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‘We tried everything’: Doctor gives first ever account of battle to save Princess Diana

·3-min read
Princess Diana and son Harry in Hyde Park, London, in May 1995 (Reuters)
Princess Diana and son Harry in Hyde Park, London, in May 1995 (Reuters)

A doctor who fought to save Princess Diana’s life after her catastrophic car crash has spoken about how he tried “everything possible” to get her heart beating again.

MonSef Dahman was a young duty general surgeon at the Pitie-Salpetriere Hospital in Paris when he was called to the accident and emergency department to treat a “young woman” in the early hours of 31 August 1997.

“I was resting in the duty room when I got a call from Bruno Riou, the senior duty anaesthetist, telling me to go to the emergency room,” Dr Dahman, 56, told the Daily Mail.

“I wasn’t told it was Lady Diana, but [only] that there’d been a serious accident involving a young woman.

“The organisation of the Pitie-Salpetriere hospital was very hierarchical. So when you got a call from [such] a high-level colleague, that meant the case was particularly serious.”

Dr Dahman, who was 33 at the time, said he realised the true seriousness of things when he arrived at A&E moments later.

Prof Riou was in the room and personally taking care of the woman on the stretcher, which was a “sign of the special importance”, Dr Dahman said.

He was then informed that the woman was Diana, Princess of Wales.

“It only took that moment for all this unusual activity to become clear to me,” he recalled.

“For any doctor, any surgeon, it is of very great importance to be faced with such a young woman who is in this condition. But of course even more so if she is a princess.”

He declined to describe the details of Diana’s treatment, but he said an X-ray revealed she was suffering “very serious internal bleeding”, and underwent a procedure to help remove excess fluid from her chest cavity as well as blood transfusions.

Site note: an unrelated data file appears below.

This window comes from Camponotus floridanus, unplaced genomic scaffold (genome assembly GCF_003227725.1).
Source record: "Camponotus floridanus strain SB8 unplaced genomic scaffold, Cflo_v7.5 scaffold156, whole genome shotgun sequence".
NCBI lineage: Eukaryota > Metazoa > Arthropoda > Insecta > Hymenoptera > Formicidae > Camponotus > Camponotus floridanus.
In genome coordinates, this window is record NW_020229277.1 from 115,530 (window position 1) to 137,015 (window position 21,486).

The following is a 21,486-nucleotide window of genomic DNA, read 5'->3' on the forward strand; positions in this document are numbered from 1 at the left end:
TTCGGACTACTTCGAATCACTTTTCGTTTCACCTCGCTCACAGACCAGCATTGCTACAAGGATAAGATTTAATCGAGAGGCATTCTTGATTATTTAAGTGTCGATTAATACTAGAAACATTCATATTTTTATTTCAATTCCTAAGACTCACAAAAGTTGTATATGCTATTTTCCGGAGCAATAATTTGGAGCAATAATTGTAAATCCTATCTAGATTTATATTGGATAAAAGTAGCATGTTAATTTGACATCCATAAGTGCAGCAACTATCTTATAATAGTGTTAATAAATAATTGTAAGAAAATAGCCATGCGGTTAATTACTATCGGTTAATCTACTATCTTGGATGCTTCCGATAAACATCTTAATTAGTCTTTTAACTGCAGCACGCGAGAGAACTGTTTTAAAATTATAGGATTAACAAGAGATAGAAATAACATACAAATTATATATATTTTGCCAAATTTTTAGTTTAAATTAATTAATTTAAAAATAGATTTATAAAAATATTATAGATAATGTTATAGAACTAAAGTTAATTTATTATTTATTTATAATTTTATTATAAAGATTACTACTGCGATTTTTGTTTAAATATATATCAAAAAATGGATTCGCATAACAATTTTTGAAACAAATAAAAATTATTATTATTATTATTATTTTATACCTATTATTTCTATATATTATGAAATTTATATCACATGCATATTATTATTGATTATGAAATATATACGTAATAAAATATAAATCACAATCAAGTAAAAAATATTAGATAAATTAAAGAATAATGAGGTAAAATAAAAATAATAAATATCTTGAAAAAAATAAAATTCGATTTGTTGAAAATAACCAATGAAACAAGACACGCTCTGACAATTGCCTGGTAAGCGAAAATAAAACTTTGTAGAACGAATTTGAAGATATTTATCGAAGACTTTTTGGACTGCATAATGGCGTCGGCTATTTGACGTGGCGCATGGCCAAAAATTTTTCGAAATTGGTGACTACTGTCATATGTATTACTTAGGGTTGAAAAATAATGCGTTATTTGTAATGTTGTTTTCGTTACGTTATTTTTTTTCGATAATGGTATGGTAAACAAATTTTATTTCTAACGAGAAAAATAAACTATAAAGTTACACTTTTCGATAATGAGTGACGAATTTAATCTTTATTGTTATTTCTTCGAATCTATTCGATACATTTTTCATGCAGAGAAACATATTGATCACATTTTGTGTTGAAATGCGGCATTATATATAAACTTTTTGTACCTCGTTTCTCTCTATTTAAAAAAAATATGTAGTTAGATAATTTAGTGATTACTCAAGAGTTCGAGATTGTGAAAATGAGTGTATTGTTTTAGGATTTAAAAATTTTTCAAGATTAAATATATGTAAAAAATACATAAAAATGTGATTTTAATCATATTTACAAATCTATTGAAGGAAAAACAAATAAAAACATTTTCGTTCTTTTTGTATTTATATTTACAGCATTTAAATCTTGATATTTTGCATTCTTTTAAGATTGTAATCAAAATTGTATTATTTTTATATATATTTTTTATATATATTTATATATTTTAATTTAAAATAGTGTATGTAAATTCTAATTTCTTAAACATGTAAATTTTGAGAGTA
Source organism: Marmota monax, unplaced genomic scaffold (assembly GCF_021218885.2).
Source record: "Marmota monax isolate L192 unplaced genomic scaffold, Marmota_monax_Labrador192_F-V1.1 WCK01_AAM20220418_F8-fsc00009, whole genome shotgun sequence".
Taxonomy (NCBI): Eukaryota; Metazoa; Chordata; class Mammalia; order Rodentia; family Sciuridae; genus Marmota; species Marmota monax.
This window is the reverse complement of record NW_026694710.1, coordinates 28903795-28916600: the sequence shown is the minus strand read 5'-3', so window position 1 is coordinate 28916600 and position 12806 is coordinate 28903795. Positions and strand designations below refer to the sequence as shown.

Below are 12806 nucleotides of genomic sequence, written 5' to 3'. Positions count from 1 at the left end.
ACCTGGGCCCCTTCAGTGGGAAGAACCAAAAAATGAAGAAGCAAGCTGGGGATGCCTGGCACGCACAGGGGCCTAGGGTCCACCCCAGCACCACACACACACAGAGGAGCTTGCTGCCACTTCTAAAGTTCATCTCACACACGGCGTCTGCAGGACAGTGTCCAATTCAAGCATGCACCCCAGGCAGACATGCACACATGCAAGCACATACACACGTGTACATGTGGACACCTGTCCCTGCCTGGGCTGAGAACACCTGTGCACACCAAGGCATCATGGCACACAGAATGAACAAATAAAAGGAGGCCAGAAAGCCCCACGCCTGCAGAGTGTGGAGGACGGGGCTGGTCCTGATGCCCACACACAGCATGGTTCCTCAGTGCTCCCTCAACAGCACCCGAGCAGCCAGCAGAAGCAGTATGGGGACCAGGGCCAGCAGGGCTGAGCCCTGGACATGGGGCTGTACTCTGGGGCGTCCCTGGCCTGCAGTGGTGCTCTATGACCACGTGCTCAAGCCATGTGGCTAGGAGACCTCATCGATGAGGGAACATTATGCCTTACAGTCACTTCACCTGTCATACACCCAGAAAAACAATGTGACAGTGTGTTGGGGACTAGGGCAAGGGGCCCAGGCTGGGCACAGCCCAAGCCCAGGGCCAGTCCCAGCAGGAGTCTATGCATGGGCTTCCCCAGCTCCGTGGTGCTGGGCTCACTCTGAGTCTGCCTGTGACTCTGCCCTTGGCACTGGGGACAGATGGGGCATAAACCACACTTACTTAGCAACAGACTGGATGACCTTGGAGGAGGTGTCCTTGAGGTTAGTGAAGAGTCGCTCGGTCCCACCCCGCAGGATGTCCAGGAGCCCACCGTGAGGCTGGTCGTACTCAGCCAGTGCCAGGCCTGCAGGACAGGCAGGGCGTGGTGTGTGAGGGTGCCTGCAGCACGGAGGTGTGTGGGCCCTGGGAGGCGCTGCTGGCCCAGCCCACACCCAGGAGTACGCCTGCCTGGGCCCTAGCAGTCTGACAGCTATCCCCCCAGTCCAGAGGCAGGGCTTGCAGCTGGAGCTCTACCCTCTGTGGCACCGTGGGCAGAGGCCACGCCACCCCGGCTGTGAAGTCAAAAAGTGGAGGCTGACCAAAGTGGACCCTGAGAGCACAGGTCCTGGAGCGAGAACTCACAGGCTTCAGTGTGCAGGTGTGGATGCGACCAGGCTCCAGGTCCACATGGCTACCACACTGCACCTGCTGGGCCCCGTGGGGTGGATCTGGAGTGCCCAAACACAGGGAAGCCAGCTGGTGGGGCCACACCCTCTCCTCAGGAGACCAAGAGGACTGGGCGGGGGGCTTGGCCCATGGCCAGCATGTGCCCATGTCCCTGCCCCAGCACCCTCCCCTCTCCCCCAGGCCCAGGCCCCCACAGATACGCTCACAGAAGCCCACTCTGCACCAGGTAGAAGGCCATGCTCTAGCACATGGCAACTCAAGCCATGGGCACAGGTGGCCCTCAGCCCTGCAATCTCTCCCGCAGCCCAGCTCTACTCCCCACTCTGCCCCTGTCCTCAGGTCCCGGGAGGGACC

Diana, 36, suffered a cardiac arrest at about 2.15am and was given external heart massage and emergency surgery while lying on the stretcher in A&E.

“I did this [procedure] to enable her to breathe,” Dr Dahman explained. “Her heart couldn’t function properly because it was lacking in blood.”

The surgery revealed that Diana had suffered a significant tear in her pericardium, which protects the heart.

Professor Alain Pavie, one of France’s leading heart surgeons, arrived to help save Diana, and she was moved to an operating theatre.

Further surgical exploration discovered that the princess had a tear in her upper left pulmonary vein at the point of contact with the heart.

Prof Pavie sutured the lesion, but Diana’s heart had stopped before the surgical exploration and would not restart.

“We tried electric shocks, several times and, as I had done in the emergency room, cardiac massage,” said Dr Dahman.

“Professor Riou had administered adrenaline. But we could not get her heart beating again.”

The treating team continued to try to resuscitate Diana for a full hour.

“We fought hard, we tried a lot, really an awful lot. Frankly, when you are working in those conditions, you don’t notice the passage of time,” Dr Dahman said.

“The only thing that is important is that we do everything possible for this young woman.”

He said not being able to save Diana affected him “very much”.

Dr Dahman said one of the reasons for speaking out now was to reiterate how the French emergency medical staff had made every possible effort to save Diana, in contrast to enduring conspiracy theories about the princess’s death.

Several years later, a review of the medical evidence for the inquiry into Diana’s death found that those involved in the emergency treatment and surgery made “every effort” to save the princess’s life.

“No other strategy would have affected the outcome,” the report concluded.

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